Bustling LGB Takes Off

Business is booming at Long Beach Airport. With passenger traffic up 118% in June compared with the same month last year, it seems everybody wants to fly to the close-in pocketport considered by those who know and love it to be the anti-LAX.

By: Jerry Chandler

Business is booming at Long Beach Airport. With passenger traffic up 118% in June compared with the same month last year, it seems everybody wants to fly to the close-in pocketport considered by those who know and love it to be the anti-LAX.

In terms of convenience for a significant percentage of the Los Angeles Basin, LGB beats LAX hands-down; travel agents, passengers and the airlines love it. The problem is, they love it too much for the people who live around it.

As agents know, the inhabitants of Long Beach don’t like aircraft noise. In fact, they abhor it so much that a city ordinance effectively limits the number of daily full-size jet flights to 41.

“Our community has made it clear that we have to have a balanced airport,” said LGB spokeswoman Sharon Diggs-Jackson.

All 41 of those takeoff and landing slots are allocated, dispersed among JetBlue, American and America West. JetBlue is the biggest player, with nonstop service to New York JFK and Washington Dulles. America West flies to Phoenix, and American offers nonstop flights to Dallas/Fort Worth, JFK and Chicago O’Hare.

But the permanence of those last two routes is questionable. That’s because Long Beach granted AA the slots on a temporary basis only. American must relinquish them on Jan. 6, 2003, unless the carrier is able to convince the city it can operate them and still keep cumulative noise at the airport under a preset limit.

“American has contended that, with modern technology and newer planes, there may be a possibility for some additional flights and still allow us to stay under our noise [cap],” Diggs-Jackson said. “That’s still to be determined.”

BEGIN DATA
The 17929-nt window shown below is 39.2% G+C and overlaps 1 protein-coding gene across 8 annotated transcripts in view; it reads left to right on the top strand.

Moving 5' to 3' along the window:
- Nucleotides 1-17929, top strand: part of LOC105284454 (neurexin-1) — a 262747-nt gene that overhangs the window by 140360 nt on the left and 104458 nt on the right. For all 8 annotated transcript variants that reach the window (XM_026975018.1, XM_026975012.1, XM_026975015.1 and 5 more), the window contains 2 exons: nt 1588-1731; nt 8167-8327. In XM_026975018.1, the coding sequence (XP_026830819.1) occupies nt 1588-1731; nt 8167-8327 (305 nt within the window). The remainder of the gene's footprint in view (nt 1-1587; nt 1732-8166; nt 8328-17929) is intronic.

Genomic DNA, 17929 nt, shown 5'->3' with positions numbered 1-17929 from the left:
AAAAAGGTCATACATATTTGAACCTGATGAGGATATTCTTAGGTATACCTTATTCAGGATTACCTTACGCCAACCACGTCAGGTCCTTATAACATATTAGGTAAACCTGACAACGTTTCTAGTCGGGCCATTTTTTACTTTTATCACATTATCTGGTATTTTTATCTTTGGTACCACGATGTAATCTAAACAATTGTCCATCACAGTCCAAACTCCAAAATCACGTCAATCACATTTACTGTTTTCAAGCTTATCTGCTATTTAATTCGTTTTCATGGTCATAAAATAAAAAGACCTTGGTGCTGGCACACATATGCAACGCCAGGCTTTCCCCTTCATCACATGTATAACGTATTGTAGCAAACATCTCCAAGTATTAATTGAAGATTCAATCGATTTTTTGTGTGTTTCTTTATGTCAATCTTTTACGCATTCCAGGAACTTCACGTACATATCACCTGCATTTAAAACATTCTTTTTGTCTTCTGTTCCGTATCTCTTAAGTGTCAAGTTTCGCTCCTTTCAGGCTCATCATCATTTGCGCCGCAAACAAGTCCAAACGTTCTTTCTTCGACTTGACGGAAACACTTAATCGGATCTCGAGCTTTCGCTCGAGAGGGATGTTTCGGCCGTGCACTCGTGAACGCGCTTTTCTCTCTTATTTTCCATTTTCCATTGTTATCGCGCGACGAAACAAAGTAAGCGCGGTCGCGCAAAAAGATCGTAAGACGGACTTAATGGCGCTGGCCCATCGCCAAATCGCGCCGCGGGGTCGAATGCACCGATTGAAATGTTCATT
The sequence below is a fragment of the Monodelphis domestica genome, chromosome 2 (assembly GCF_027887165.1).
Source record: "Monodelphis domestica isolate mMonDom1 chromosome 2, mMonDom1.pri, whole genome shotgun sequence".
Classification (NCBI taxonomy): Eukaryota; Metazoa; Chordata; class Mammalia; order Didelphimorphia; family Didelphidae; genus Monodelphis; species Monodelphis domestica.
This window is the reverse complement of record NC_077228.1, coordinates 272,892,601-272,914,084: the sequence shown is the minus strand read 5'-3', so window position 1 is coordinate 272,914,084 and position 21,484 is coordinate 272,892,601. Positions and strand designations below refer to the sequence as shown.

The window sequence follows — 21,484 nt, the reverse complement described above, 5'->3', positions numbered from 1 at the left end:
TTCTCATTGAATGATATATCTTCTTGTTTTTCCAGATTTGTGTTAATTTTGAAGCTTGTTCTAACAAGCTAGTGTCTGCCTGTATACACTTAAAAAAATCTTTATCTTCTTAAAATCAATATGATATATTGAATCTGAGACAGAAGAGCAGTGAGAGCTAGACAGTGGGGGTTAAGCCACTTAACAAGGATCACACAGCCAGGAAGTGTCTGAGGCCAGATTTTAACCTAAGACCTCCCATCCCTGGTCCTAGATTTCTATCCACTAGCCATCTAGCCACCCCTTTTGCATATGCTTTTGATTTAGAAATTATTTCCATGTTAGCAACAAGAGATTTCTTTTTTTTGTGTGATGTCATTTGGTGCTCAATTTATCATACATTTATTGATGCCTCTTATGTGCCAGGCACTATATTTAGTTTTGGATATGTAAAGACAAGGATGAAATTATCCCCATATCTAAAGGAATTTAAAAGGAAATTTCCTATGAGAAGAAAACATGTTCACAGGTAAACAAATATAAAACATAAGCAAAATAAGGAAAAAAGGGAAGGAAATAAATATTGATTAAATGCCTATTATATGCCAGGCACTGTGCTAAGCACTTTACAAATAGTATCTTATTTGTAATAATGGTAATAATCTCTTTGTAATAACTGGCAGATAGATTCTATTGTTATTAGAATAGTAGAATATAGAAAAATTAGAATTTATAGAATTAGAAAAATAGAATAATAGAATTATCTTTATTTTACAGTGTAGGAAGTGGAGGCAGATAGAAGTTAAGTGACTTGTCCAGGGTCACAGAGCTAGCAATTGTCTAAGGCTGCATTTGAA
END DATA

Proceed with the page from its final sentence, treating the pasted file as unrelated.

On the Horizon

Alaska Airlines has already figured that it doesn’t pay to fight the system and yanked its request for temporary, full-size slots, opting instead to field 70-passenger Canadair Regional Jets between LGB and Seattle/ Tacoma via its subsidiary, Horizon Air. If the city gives the go-ahead, three-times-daily service will start Oct. 6. Alaska/Horizon wants to fly around the 41 full-size slot limit by taking over some of the 25 commuter slots that Long Beach has made available.

“Providing service to Long Beach is vital to our long-term strategy for continued growth in [Southern California],” said Gregg Saretsky, Alaska Airlines’ vice president of marketing and planning.

With 27 of the 41 permanent slots sewn up, JetBlue is planning a slew of new service out of its West Coast minihub. Nonstop LGB-Oakland service is set to begin Sept. 6, with nonstops to Las Vegas and Salt Lake City scheduled for Oct. 10.

JetBlue officials are beaming about the Long Beach flights. Diggs-Jackson said the low-fare carrier is filling 92% of the seats from LGB.

As for AA, Diggs-Jackson said, “We’re told, out of Long Beach, that they’re above their nationwide average.”

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